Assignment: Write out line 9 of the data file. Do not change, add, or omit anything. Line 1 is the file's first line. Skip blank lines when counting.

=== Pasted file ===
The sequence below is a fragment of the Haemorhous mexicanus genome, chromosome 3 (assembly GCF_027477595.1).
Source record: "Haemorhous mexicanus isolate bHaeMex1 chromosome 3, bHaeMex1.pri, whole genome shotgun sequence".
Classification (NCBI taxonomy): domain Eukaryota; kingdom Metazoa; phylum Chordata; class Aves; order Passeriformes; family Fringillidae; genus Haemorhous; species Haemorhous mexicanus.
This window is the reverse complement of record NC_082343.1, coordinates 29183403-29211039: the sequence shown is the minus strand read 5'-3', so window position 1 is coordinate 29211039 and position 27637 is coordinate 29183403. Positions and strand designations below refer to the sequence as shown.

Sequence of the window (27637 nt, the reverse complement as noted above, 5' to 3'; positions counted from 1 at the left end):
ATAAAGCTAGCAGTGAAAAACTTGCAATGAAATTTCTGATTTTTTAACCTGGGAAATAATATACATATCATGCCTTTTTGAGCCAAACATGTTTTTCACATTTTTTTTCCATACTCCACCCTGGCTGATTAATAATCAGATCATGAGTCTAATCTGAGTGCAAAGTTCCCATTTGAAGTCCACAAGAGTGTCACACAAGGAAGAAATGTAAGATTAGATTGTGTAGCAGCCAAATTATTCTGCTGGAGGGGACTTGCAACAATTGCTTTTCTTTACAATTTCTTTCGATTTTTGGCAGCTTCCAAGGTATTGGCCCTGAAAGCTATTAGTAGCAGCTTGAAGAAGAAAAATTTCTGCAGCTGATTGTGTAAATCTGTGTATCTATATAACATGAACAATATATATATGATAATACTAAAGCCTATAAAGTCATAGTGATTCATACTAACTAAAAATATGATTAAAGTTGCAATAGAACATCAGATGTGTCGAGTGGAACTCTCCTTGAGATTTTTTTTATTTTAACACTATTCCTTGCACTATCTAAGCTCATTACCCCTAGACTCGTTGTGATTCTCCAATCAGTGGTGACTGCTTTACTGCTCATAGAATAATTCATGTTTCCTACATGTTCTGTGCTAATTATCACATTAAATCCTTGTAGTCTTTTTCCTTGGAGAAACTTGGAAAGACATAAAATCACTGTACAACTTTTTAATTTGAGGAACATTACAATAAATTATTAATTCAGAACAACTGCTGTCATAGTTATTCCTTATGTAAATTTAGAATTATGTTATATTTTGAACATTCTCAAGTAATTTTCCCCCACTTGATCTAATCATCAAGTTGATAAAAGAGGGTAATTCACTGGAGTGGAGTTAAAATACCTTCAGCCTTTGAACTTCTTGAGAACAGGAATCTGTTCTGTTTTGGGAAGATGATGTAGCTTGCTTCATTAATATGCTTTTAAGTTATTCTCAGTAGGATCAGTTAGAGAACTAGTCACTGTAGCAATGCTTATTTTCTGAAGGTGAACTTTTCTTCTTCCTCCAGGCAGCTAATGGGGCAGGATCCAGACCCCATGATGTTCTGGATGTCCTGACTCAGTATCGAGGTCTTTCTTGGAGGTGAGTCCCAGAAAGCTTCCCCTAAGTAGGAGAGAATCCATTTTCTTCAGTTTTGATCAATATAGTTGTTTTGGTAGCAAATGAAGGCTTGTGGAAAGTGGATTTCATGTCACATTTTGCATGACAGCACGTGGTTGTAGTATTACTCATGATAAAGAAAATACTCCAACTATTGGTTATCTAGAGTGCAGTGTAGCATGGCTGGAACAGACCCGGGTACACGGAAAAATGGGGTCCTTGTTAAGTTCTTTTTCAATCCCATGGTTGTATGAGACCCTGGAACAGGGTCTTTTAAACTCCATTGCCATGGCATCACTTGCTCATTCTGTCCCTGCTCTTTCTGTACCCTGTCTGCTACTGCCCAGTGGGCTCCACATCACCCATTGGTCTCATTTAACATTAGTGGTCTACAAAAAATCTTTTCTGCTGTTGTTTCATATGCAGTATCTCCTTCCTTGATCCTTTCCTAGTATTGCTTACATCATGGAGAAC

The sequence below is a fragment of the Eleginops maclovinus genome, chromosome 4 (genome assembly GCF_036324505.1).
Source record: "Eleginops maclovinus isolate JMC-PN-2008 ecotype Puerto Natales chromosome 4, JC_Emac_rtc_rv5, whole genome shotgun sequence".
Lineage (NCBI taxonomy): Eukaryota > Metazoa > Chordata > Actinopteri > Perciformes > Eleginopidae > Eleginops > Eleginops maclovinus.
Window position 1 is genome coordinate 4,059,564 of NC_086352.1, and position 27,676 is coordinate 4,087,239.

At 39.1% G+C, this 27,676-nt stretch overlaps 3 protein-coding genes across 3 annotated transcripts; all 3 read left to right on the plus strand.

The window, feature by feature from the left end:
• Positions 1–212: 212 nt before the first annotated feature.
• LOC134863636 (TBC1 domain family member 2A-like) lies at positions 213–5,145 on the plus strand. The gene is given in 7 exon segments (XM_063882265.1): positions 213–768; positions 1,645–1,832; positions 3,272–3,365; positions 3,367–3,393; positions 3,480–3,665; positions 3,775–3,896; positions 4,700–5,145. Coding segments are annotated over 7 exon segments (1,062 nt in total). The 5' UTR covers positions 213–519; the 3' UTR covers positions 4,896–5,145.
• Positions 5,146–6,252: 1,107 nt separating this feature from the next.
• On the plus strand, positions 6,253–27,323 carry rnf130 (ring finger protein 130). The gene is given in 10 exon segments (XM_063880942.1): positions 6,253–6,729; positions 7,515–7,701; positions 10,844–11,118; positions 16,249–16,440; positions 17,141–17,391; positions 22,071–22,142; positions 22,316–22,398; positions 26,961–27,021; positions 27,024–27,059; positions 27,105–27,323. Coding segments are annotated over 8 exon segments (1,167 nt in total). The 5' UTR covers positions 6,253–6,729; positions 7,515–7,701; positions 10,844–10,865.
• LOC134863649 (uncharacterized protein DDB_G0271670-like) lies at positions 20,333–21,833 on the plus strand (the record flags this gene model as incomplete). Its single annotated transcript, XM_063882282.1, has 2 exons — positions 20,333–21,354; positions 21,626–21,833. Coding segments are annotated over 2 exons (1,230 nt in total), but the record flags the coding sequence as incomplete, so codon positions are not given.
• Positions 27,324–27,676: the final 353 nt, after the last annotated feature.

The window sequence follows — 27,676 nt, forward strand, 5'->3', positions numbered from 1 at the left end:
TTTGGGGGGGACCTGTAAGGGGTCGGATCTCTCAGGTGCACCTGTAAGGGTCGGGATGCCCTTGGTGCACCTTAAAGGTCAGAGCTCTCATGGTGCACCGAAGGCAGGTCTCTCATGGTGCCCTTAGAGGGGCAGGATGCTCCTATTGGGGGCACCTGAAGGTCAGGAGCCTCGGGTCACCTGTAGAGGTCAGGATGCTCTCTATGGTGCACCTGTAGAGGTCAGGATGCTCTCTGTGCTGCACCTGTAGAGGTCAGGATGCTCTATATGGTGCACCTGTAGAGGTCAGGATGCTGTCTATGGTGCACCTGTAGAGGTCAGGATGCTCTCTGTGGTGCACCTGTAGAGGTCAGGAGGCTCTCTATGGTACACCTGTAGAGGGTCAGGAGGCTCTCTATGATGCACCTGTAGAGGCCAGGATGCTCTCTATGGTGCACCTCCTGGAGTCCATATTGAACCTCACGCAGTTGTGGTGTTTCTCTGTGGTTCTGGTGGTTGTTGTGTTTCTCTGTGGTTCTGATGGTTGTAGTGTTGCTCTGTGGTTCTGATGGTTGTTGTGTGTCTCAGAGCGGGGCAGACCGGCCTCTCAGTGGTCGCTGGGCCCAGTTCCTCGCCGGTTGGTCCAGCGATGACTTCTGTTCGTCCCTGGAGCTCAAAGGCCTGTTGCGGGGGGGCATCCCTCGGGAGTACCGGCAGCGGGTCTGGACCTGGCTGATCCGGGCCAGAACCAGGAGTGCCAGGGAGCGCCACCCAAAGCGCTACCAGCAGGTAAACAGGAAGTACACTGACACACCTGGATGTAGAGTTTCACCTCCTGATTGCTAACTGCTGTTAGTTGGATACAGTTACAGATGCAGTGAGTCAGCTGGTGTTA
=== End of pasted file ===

Lineage (NCBI taxonomy): Eukaryota > Metazoa > Chordata > Actinopteri > Perciformes > Eleginopidae > Eleginops > Eleginops maclovinus.